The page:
4. It’s essential to recognise the patient and/or caregiver as an informed decision-maker in your messaging
  5. And it’s extremely important to respect your clients’ tolerance for risk

Recognise the Role Clinical and Regulatory Strategy Has on Messaging

The increasing speed of development to market with high-science therapies has resulted in companies having abbreviated approval timelines. Because these therapies often serve an urgent unmet medical need, they may have benefited from expedited FDA approval pathways.

This includes Breakthrough Therapy Designation and Accelerated Approval, where approval may be based on phase 2 data and where there may or may not be a comparator arm. While limited data might affect how we develop a claim, they don’t have to limit the overall story we’re trying to tell.

An up-front conversation between brand team, the clinical and regulatory teams, and the agency is vital to align on the overall messaging strategy to ensure that we’re making informed decisions earlier in the process to avoid misinterpretations later.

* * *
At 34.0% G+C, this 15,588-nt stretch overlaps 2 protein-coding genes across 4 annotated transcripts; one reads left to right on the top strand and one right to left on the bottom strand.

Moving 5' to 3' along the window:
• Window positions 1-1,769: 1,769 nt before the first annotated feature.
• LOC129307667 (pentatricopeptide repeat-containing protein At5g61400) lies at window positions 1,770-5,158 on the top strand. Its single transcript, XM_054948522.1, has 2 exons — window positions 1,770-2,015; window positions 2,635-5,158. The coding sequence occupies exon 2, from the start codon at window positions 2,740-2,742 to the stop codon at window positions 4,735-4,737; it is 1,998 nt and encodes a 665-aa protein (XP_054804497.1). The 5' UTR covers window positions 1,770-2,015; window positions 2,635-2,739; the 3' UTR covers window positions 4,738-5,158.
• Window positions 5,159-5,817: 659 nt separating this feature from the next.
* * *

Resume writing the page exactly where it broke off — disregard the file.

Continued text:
Define the Overall Brand Story First, Then Decide How it Gets Executed

I would be retired and living on a private island if I had a dollar for every time a client has told me “we can’t say that.”

It’s important to encourage clients to first begin by thinking about the optimal brand story they would like to tell (one that can be referenced and supported by data), assuming there were no limitations or parameters. Think of it this way: to start from the point of view of “what we can’t say”and “what we can’t do”is like asking a person to tell you all the things they don’t like about someone and then working backwards to identify what qualities are left in that person that are still redeeming. It’s much harder to achieve the bigger picture if we begin from a narrow or negative point of view. We want clients to think about the functional elements of a story that need to be told, as well as the key emotional elements that should be brought to life. This helps us understand what the client wants the overall theme to be. Once we’ve determined what the desired message is, then it’s on us as marketers to identify the best way to execute the story.

Building a brand story for a high-science therapy is like weaving a fine tapestry, where all of the threads need to come together seamlessly to deliver the most compelling picture. While the promotional, branded story rests in the center of the tapestry, the surrounding fibers are critically important for building a more complete picture. Some questions marketers should ask themselves: